Thursday, June 30, 2011

Hey guys! I hope you're all still with me.  The past few days I've been out in cyberspace doing some digging, some research to find ya'll the best and most used crunchy recipes.  And let me tell ya, there are so many out there, it makes you want to grab another cup of coffee (of course,  I'll take anything as an excuse to get more coffee.) I've got folders and papers filled with different ideas and recipes. Not to mention all the things that are flying around in my head.   All this to say, I'm super pumped about what I've found. Now, all I have to do is organize all this information so that it becomes one nice, little, put together blog post. Easy right!?

Here's a little sneak peak at what's to come:

  • Bye bye Shampoo.  Wait! What?  Yep, I'm going to attempt to give up my shampoo and see what crazy stuff will transpire.  I do know that this blog is titled Sophisticated Hippie, not just Hippie so I will still be washing my hair, just with something much more natural and not full of icky chemicals.  

  • Deep conditioning for you hair, minus the salon and high price.  I'm actually doing this right now while typing on my computer.  So easy!!

  • Face wash begone!  You will utter the words "you want me to put THAT on my face?" after reading this one, but trust me....  Plus, I'll be doing a giveaway too. So you can literally try it yourself.

  • And for the food/baking junkies out there: I've got the 411 (is that still being used?) on flour, the different types. What to use and when.  

And lastly, I'm so excited. Do you know why?  I'm hoping to place this order soon:

 I know it's tiny printing, but it's a beautiful thing if you can read it.

Monday, June 27, 2011

Quick Tip

Something I learned this past weekend that will make my baking easier for the rest of my life...

  • Don't mess with cubing your cold butter and using a pastry cutter for your doughs and pie crust.  Freeze the butter and grate it.  You can work it in with your hands in a matter of minutes!!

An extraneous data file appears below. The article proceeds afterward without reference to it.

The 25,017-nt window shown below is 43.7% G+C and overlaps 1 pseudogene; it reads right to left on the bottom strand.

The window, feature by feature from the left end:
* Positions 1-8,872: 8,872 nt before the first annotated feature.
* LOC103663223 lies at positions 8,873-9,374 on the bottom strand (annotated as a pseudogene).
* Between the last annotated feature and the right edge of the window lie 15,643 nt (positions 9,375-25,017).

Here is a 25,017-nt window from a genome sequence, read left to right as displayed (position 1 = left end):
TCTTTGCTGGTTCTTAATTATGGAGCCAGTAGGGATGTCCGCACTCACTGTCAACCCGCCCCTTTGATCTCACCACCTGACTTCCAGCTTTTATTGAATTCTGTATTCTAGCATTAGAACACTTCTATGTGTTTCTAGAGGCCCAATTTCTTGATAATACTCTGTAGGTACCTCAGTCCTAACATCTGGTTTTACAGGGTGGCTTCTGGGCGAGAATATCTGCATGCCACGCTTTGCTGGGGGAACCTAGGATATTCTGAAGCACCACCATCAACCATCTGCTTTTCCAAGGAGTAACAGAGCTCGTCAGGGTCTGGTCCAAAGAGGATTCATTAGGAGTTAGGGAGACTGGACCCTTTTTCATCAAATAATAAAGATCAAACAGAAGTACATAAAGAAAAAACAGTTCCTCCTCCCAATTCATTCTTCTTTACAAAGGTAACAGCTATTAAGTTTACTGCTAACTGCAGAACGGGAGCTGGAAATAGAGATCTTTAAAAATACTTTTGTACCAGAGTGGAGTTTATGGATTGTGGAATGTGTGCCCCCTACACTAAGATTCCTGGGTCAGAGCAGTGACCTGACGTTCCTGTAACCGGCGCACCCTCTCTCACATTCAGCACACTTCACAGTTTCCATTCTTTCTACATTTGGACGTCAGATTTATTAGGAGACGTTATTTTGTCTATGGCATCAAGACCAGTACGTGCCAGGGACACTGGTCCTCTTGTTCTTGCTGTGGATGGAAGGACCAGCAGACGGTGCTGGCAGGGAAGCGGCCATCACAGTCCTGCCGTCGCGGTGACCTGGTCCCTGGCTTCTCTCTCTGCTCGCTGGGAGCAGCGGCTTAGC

Saturday, June 25, 2011

As expected, the recipe I tried today turned out amazing.  You kind of have to expect that when you get your recipe from The Pioneer Woman.  Yes, go check out her page, but don't get stuck there, come back...pleeeease.
I'm going to make this recipe again with a few of my own tweeks, but I know your going to love it "as is."  Jesalyn ate it and we all know how picky a eater she is.

Pineapple Apple Upside Down Biscuits

Find two apples (it actually used about one and a half)

Chop them up into pieces...after peeling them of course.

Set aside

In a pan on the stove melt together butter and brown sugar.  Pure goodness!!

Once it's melted enough to spread, pour into a 9inch round pie pan.  Tilt the pan to coat the bottom

Spread the chopped apple on top.

Grate the frozen butter (I loved this idea!!!)

In a bowl, mix the dry ingredients and throw in the butter.  Mix together with your fingers.

The mixture should be crumb like.  When you press the flour together it will form a ball, but will crumble into pieces as well.

Turn the dough out onto a floured surface.  I had to add more flour to my dough so that it would form together.  You don't want to work the batter to much, but enough that it will stay together. I spent a good 20 minutes just trying to get the dough off my hands.  This is a sign that it is too wet and flour should be added.